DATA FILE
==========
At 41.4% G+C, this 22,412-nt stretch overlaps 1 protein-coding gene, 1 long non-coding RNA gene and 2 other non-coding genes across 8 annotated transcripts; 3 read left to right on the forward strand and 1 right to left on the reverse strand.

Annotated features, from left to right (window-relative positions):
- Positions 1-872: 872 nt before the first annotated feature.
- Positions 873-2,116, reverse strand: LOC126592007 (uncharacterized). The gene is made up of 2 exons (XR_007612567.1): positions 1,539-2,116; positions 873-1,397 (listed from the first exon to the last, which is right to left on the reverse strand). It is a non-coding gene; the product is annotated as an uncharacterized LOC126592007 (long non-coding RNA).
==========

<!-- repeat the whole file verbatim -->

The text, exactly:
At 41.4% G+C, this 22,412-nt stretch overlaps 1 protein-coding gene, 1 long non-coding RNA gene and 2 other non-coding genes across 8 annotated transcripts; 3 read left to right on the forward strand and 1 right to left on the reverse strand.

Annotated features, from left to right (window-relative positions):
- Positions 1-872: 872 nt before the first annotated feature.
- Positions 873-2,116, reverse strand: LOC126592007 (uncharacterized). The gene is made up of 2 exons (XR_007612567.1): positions 1,539-2,116; positions 873-1,397 (listed from the first exon to the last, which is right to left on the reverse strand). It is a non-coding gene; the product is annotated as an uncharacterized LOC126592007 (long non-coding RNA).